The court firmly decided that Julie was a “gifted” child meriting the supplemental funds to support her acting career.  In particular, the court ruled that the parents each should pay a small additional amount which will be earmarked for acting expenses.  The court was careful to state that any additional amount must be “economically reasonable” since “[n]o matter how gifted a child may be, no parent should be compelled to spend more than he or she can reasonably afford.” Thus, the court ordered each party to contribute $250.00 apiece to be earmarked for acting expenses.  This is reasonable since it amounts to “$5 per week, or about the cost of renting an old movie in high definition.”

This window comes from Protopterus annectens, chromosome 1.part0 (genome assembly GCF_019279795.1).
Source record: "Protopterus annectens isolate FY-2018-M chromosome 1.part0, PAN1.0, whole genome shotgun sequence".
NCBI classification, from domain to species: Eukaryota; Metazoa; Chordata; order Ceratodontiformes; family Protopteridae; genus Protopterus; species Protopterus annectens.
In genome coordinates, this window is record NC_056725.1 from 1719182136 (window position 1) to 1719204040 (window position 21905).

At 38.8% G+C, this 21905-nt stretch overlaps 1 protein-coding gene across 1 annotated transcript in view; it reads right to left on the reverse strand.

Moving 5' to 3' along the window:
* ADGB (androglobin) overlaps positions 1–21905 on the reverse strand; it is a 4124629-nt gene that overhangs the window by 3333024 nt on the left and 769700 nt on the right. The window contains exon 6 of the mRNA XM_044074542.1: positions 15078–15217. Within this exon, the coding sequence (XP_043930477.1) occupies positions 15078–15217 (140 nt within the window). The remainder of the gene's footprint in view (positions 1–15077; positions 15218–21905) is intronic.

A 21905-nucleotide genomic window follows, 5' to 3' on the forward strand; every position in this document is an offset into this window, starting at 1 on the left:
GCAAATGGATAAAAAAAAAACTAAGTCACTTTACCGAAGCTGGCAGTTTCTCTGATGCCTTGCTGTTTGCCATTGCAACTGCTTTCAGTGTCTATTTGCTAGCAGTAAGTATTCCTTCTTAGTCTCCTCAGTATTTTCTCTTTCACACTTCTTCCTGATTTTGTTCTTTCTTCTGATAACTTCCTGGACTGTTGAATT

The Bottom Line

Beside this opinion not being legal precedent, the court explains that this is a highly fact-based ruling regarding “an isolated skill or discipline where the child demonstrates an enormous and highly impressive commitment.”  The court specifically states that the case “should not be interpreted as a ruling that a parent must pay for any extra activity that a child simply happens to ‘like’” or for “general extracurricular costs.”  In particular, the court points out that without the supplemental funds, Julie may not be able to pursue acting at all.


New Jersey’s Child Support Guidelines can be confusing even if you don’t have a gifted child.  If you and your spouse are at odds over child support, call the Fuggi Law Firm at 732-240-9095 for a free consultation, or visit us at our website